Alcohol minimum pricing and alcohol attributable hospital admissions
A new article shows the effectivess of minimum pricing in lowering alcohol attributable hospital admissions.
A new study by the Centre for Addictions Research of British Columbia (Canada) has looked at the effects of periodic increases in minimum alcohol prices on alcohol-attributable hospital admissions.
The study found that a 10% increase in the average minimum price of all alcoholic beverages was associated with an 8.95% decrease in acute alcohol-attributable admissions and a 9.22% reduction in chronic alcohol-attributable admissions 2 years later.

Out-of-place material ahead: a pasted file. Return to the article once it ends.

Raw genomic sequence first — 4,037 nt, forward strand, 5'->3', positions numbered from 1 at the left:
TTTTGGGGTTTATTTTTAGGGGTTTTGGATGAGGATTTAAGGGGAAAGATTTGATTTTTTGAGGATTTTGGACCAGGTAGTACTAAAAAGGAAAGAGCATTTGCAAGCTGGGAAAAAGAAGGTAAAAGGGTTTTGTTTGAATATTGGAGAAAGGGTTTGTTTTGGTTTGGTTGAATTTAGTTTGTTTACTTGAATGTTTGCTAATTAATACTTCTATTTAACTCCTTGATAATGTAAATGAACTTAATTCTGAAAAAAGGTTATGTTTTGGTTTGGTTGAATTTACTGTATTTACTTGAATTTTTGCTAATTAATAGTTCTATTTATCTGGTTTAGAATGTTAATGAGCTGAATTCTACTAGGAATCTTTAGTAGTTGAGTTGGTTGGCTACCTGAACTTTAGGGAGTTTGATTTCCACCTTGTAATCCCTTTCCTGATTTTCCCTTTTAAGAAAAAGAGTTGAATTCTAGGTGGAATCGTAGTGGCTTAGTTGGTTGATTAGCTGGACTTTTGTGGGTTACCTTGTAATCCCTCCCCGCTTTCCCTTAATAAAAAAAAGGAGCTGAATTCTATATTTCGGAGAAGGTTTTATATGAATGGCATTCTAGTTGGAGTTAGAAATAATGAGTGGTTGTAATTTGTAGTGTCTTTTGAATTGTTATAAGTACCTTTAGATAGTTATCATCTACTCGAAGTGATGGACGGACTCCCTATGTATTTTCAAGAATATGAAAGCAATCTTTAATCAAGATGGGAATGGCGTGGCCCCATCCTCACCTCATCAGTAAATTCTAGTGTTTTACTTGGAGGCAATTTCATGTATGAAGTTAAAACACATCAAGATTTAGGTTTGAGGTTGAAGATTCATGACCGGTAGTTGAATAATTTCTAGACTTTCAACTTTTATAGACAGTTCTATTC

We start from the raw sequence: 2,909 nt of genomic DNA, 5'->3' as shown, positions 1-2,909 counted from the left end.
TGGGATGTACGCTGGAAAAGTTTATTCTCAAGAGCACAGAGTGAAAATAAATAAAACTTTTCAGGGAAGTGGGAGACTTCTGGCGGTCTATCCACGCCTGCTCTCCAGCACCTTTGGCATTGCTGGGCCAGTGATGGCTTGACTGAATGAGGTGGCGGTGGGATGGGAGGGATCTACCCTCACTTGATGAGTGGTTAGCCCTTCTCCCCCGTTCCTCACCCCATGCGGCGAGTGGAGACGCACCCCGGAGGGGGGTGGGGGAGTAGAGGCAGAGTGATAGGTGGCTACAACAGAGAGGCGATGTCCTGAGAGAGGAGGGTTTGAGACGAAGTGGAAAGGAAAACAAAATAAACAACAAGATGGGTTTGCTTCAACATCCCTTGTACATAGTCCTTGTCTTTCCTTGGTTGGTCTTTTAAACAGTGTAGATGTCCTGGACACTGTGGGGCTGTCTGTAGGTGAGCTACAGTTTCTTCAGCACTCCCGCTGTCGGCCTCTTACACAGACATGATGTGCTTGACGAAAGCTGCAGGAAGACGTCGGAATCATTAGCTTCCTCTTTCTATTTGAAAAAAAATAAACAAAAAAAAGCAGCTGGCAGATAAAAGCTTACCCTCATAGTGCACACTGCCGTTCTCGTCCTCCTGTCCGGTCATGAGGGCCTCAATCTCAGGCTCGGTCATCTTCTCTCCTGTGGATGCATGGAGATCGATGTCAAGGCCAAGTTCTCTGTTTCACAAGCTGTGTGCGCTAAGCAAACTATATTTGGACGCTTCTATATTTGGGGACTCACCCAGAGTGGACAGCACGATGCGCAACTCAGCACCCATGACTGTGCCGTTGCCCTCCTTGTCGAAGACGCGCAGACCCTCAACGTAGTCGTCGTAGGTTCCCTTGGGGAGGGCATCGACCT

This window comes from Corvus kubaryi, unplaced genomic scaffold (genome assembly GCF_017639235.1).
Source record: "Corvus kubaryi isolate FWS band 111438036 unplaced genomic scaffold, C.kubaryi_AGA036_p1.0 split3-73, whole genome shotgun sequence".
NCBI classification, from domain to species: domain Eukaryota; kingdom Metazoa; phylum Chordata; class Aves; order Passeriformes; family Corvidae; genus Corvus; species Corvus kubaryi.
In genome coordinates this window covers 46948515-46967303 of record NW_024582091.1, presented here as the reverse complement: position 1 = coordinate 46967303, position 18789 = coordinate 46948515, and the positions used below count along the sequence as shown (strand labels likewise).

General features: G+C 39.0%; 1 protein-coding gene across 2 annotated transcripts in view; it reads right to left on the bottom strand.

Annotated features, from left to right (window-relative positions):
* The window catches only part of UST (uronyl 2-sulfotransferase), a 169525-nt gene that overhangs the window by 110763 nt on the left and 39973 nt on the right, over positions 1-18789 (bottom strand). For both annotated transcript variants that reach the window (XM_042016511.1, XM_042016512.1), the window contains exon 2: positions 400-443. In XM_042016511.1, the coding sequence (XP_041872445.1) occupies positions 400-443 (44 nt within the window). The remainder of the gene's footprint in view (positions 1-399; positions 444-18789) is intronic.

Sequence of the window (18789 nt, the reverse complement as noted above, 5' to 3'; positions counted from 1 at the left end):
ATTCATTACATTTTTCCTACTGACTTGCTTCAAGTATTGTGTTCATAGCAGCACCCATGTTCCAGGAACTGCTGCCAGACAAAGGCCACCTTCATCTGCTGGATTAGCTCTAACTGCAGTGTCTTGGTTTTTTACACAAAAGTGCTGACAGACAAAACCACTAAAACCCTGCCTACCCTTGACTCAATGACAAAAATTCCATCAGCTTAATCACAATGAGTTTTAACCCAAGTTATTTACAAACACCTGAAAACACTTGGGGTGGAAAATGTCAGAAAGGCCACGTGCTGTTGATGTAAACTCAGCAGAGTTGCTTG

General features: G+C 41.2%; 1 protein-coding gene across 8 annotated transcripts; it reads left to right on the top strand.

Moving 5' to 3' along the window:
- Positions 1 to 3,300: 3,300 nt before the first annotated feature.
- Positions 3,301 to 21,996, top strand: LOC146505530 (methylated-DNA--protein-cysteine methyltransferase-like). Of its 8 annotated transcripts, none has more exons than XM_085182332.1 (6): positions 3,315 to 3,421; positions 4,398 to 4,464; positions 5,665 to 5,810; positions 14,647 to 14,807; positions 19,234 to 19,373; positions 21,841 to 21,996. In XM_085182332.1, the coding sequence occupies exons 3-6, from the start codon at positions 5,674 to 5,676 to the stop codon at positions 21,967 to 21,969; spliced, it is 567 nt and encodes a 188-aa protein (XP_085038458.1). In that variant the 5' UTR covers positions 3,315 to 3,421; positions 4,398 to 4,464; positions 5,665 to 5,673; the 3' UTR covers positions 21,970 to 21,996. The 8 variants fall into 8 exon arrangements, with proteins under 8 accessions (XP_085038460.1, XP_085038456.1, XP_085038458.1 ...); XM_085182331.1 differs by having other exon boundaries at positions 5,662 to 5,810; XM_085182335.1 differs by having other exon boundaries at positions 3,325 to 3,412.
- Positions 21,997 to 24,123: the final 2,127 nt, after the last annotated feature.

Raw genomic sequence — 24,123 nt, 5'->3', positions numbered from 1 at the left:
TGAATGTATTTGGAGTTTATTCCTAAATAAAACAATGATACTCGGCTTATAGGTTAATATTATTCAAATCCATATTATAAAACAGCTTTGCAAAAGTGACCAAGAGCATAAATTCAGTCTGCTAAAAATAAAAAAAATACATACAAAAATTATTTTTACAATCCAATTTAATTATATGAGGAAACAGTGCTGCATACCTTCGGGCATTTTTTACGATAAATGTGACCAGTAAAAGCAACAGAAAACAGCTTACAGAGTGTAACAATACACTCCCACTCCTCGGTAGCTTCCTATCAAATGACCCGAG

A Can $ 0.10 increase in average minimum price would prevent 166 acute admissions in the 1st year and 275 chronic admissions 2 years later. We also estimated significant, though smaller, adverse impacts of increased private liquor store density on hospital admission rates for all types of alcoholattributable admissions.